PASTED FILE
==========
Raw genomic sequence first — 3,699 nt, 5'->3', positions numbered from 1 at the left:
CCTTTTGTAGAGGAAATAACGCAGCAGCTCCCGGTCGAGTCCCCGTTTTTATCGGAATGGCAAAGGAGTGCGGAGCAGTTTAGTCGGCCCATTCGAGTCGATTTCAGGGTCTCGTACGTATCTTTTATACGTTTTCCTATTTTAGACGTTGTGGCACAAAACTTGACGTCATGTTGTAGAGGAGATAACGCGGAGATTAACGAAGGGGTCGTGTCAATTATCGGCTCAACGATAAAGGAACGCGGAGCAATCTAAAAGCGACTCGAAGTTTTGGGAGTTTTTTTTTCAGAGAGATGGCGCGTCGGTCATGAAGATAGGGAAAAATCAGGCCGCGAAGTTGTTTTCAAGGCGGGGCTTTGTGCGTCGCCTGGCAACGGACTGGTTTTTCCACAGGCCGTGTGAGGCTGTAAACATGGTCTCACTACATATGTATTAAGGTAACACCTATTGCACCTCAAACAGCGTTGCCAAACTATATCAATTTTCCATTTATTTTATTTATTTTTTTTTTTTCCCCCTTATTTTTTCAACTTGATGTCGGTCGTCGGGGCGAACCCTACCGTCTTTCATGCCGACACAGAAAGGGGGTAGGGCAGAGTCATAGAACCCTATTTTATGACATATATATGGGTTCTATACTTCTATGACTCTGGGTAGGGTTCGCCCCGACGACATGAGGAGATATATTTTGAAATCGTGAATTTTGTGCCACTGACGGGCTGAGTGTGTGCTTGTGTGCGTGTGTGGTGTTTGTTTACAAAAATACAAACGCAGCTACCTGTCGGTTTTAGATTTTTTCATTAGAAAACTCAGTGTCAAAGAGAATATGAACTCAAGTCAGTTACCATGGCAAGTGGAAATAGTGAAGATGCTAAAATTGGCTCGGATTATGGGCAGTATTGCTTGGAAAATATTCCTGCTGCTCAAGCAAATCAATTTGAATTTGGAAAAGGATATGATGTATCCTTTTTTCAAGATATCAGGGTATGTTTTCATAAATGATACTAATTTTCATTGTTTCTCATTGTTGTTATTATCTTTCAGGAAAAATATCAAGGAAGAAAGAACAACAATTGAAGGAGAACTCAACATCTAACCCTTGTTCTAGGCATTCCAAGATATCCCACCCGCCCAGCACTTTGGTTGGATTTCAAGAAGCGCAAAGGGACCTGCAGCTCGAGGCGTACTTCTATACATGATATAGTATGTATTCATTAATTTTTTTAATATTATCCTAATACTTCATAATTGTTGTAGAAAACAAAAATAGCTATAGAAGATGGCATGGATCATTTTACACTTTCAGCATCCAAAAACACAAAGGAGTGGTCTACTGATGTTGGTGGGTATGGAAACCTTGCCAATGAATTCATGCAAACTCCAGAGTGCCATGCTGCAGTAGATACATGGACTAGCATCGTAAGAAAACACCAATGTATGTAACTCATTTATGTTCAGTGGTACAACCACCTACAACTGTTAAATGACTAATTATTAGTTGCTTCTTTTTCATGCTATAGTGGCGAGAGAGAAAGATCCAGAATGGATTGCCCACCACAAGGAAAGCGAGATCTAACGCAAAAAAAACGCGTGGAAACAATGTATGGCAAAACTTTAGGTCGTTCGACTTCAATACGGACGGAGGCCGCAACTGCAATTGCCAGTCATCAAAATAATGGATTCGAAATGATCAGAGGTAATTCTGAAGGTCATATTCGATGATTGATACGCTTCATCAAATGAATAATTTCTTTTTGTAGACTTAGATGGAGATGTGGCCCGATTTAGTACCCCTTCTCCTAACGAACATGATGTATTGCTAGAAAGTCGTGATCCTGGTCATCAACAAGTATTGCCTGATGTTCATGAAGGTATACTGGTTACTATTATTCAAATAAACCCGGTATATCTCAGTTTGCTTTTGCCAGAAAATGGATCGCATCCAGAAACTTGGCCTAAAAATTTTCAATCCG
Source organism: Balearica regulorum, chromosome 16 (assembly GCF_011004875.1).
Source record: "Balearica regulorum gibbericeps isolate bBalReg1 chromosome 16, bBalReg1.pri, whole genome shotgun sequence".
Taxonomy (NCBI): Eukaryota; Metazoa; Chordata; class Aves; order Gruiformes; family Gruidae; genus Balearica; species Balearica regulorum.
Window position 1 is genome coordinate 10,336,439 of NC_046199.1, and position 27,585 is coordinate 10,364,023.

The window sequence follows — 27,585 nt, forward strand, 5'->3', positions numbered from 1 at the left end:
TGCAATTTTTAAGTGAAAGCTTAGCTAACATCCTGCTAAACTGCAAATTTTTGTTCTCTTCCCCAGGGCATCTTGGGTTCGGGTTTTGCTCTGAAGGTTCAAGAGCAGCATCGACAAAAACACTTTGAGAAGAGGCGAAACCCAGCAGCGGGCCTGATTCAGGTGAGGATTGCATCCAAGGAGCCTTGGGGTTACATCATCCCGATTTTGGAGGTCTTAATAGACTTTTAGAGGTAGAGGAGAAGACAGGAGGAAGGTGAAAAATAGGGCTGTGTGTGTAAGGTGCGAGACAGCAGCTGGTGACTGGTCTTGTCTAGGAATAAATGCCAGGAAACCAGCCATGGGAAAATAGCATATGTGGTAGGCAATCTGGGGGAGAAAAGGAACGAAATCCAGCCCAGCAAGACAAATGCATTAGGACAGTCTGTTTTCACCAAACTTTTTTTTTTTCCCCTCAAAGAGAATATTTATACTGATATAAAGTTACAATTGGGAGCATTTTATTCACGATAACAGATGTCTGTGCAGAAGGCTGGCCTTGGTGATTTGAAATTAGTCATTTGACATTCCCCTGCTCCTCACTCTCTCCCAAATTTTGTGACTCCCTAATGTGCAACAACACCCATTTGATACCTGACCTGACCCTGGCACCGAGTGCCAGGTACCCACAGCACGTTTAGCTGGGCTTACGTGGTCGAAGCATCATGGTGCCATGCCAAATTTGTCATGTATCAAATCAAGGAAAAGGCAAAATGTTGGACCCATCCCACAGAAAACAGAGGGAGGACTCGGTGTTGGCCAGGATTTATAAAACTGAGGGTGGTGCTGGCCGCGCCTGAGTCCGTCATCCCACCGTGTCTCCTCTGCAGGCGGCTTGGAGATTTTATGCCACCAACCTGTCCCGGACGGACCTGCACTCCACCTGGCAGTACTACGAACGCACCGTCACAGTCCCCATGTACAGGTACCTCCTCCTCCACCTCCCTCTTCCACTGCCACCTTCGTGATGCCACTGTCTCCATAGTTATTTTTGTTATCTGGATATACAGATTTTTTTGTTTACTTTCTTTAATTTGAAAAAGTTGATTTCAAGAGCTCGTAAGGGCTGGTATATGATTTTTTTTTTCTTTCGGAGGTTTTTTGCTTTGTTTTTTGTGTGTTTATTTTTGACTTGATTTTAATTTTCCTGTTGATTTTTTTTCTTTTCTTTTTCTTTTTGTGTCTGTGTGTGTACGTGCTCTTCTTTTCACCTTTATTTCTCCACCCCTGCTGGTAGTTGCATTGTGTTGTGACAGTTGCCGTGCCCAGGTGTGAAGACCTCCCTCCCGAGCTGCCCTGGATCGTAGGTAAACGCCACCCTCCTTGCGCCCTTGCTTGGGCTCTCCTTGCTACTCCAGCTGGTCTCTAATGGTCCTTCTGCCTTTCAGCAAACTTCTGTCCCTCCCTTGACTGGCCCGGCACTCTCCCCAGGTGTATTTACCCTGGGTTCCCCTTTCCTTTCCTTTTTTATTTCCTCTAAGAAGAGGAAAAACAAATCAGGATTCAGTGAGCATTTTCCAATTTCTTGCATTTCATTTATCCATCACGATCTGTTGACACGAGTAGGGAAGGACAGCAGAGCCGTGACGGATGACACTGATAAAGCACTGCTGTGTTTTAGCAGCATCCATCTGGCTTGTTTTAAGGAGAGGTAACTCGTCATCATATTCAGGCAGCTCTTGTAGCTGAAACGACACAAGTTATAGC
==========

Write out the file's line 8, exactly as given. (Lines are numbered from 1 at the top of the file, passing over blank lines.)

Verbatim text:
TGCAATTTTTAAGTGAAAGCTTAGCTAACATCCTGCTAAACTGCAAATTTTTGTTCTCTTCCCCAGGGCATCTTGGGTTCGGGTTTTGCTCTGAAGGTTCAAGAGCAGCATCGACAAAAACACTTTGAGAAGAGGCGAAACCCAGCAGCGGGCCTGATTCAGGTGAGGATTGCATCCAAGGAGCCTTGGGGTTACATCATCCCGATTTTGGAGGTCTTAATAGACTTTTAGAGGTAGAGGAGAAGACAGGAGGAAGGTGAAAAATAGGGCTGTGTGTGTAAGGTGCGAGACAGCAGCTGGTGACTGGTCTTGTCTAGGAATAAATGCCAGGAAACCAGCCATGGGAAAATAGCATATGTGGTAGGCAATCTGGGGGAGAAAAGGAACGAAATCCAGCCCAGCAAGACAAATGCATTAGGACAGTCTGTTTTCACCAAACTTTTTTTTTTTCCCCTCAAAGAGAATATTTATACTGATATAAAGTTACAATTGGGAGCATTTTATTCACGATAACAGATGTCTGTGCAGAAGGCTGGCCTTGGTGATTTGAAATTAGTCATTTGACATTCCCCTGCTCCTCACTCTCTCCCAAATTTTGTGACTCCCTAATGTGCAACAACACCCATTTGATACCTGACCTGACCCTGGCACCGAGTGCCAGGTACCCACAGCACGTTTAGCTGGGCTTACGTGGTCGAAGCATCATGGTGCCATGCCAAATTTGTCATGTATCAAATCAAGGAAAAGGCAAAATGTTGGACCCATCCCACAGAAAACAGAGGGAGGACTCGGTGTTGGCCAGGATTTATAAAACTGAGGGTGGTGCTGGCCGCGCCTGAGTCCGTCATCCCACCGTGTCTCCTCTGCAGGCGGCTTGGAGATTTTATGCCACCAACCTGTCCCGGACGGACCTGCACTCCACCTGGCAGTACTACGAACGCACCGTCACAGTCCCCATGTACAGGTACCTCCTCCTCCACCTCCCTCTTCCACTGCCACCTTCGTGATGCCACTGTCTCCATAGTTATTTTTGTTATCTGGATATACAGATTTTTTTGTTTACTTTCTTTAATTTGAAAAAGTTGATTTCAAGAGCTCGTAAGGGCTGGTATATGATTTTTTTTTTCTTTCGGAGGTTTTTTGCTTTGTTTTTTGTGTGTTTATTTTTGACTTGATTTTAATTTTCCTGTTGATTTTTTTTCTTTTCTTTTTCTTTTTGTGTCTGTGTGTGTACGTGCTCTTCTTTTCACCTTTATTTCTCCACCCCTGCTGGTAGTTGCATTGTGTTGTGACAGTTGCCGTGCCCAGGTGTGAAGACCTCCCTCCCGAGCTGCCCTGGATCGTAGGTAAACGCCACCCTCCTTGCGCCCTTGCTTGGGCTCTCCTTGCTACTCCAGCTGGTCTCTAATGGTCCTTCTGCCTTTCAGCAAACTTCTGTCCCTCCCTTGACTGGCCCGGCACTCTCCCCAGGTGTATTTACCCTGGGTTCCCCTTTCCTTTCCTTTTTTATTTCCTCTAAGAAGAGGAAAAACAAATCAGGATTCAGTGAGCATTTTCCAATTTCTTGCATTTCATTTATCCATCACGATCTGTTGACACGAGTAGGGAAGGACAGCAGAGCCGTGACGGATGACACTGATAAAGCACTGCTGTGTTTTAGCAGCATCCATCTGGCTTGTTTTAAGGAGAGGTAACTCGTCATCATATTCAGGCAGCTCTTGTAGCTGAAACGACACAAGTTATAGC